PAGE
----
The Insurance Company Business Model ALSO relies on an almost entirely voluntary client base. Even the United State's mandatory Auto Insurance provisions require that a US Citizen actually own an automobile that is driven on an automotive infrastructure maintained using Taxpayer funds.  In other words: in the US a driver has to have automotive insurance if they take their vehicle on public roads. The need to rely on a voluntary client base directly leads to competition between insurance companies; which in turn helps lead to lowering the financial costs for any single covered entity who might get a better deal with a competitor.

Mr. Obama's Affordable Care Act outright ignored many of the fundamentals of the Insurance Company Business Model. At the very least the Affordable Care Act attempts to make coverage by an Insurance Company mandatory. Those who cannot afford a viable third party Insurance Company must be covered by a Taxpayer Sponsored Insurance Company; which automatically invalidates any up-ward spiral of expected behavior caused by competition. Rather than making health-insurance easier to access; this directly causes a drastic decrease in customer-service and let's third party entities attach booster rocket's to their financial resource premium. What's a potential client going to do? Pay-up for the increased costs on third party plan? Pay for their own coverage and the coverage for other s in taxes?  Not pay anything at all? Making insurance coverage mandatory was never a viable solution.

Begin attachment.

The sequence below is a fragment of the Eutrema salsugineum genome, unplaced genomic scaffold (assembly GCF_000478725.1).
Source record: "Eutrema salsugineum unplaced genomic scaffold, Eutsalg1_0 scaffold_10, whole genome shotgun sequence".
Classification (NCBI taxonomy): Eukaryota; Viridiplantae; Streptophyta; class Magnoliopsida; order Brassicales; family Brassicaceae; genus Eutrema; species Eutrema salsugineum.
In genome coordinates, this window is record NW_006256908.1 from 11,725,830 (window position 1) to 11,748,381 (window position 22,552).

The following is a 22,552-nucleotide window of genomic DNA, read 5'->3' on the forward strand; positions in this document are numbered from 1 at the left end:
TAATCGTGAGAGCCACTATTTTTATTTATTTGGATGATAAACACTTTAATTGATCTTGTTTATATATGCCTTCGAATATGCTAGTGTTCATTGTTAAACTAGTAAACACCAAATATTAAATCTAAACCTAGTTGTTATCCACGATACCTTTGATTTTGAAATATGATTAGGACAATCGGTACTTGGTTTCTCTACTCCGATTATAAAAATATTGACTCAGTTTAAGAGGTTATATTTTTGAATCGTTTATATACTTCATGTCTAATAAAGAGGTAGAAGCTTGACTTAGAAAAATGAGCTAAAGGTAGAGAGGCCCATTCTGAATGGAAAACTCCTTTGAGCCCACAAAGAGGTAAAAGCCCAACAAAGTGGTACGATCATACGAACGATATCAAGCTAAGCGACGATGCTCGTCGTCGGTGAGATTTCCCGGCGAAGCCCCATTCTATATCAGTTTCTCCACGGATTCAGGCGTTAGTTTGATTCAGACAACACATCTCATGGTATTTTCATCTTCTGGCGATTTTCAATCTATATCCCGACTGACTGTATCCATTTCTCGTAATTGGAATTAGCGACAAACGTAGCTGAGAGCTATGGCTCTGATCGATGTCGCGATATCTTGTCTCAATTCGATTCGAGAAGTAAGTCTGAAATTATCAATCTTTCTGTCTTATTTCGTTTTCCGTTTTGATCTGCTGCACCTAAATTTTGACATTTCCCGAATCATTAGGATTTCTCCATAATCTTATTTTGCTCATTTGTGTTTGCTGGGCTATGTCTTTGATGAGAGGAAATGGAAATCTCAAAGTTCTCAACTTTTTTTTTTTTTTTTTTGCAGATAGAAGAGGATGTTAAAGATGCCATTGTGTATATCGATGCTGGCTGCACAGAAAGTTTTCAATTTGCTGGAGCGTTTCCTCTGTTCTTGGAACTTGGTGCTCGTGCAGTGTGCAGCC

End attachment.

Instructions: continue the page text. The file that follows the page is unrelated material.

Mr. Obama's Affordable Care Act also places more power in the hands of the Insurance Adjuster Archetype. I myself have run into an issue with established entities like Blue Cross/Blue Shield in Georgia where a panel within the insurance company made a ruling on medical coverage, when no person on that panel was even remotely qualified to make any kind of ruling in regards to the medical issue at hand (neurosurgery). There is no getting around the fact that Medical Decisions absolutely have to be made by a Competent and Qualified Doctor; not by an insurance company employee using WebMD or Wikipedia. This is not a fact that is up for argument or debate.